The first test is conducted on blood taken from a malaria patient at the same time as the first dose of artemisinin-based combination drug therapy is administered. The test returns results in 72 hours and can predict whether the patient has slow-clearing, drug-resistant parasites. The researchers note that the simple, new test could be used for surveillance studies to monitor and map the emergence or spread of artemisinin-resistant malaria parasites. In the current study, researchers using this test detected artemisinin-resistant parasites at sites in Northern and Eastern Cambodia for the first time.
The second test is conducted on parasites grown in the laboratory. This test requires trained technicians to adapt parasites from a malaria patient to a laboratory culture, synchronize the life-stages of the parasites, and then apply the drug only to those that are three hours old or younger. This test will likely be most useful in future studies designed to elucidate the molecular basis of artemisinin resistance and to screen new malaria drugs.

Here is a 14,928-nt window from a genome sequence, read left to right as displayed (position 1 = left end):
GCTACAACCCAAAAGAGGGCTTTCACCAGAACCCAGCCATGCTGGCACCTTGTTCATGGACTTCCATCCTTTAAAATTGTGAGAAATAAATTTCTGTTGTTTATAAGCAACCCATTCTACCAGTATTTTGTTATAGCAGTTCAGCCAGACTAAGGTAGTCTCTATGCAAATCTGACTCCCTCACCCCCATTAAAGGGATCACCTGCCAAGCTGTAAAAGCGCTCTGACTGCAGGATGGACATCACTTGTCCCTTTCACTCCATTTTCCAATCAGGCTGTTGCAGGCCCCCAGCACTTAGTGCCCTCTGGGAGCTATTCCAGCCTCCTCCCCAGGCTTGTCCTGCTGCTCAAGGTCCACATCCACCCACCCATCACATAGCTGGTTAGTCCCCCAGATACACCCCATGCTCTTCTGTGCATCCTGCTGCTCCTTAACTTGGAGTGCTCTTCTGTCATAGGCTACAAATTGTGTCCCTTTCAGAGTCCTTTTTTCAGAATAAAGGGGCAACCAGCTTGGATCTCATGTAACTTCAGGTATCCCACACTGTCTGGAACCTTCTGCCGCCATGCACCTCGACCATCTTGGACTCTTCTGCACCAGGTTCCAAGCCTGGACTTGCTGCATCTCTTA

The study was led by Rick Fairhurst, M.D., Ph.D., of the NIAID Laboratory of Malaria and Vector Research, and Didier Menard, Ph.D., of the Institut Pasteur du Cambodge, Cambodia.
B Witkowski et al. Novel phenotypic assays for the detection of artemisinin-resistant Plasmodium falciparum malaria in Cambodia: in-vitro and ex-vivo drug-response studies. The Lancet Infectious Diseases DOI: 10.1016/S1473-3099(13)70252-4 (2013).
NIAID Director Anthony S. Fauci, M.D., and Rick M. Fairhurst, M.D., Ph.D., Laboratory of Malaria and Vector Research, NIAID, are available to discuss this research.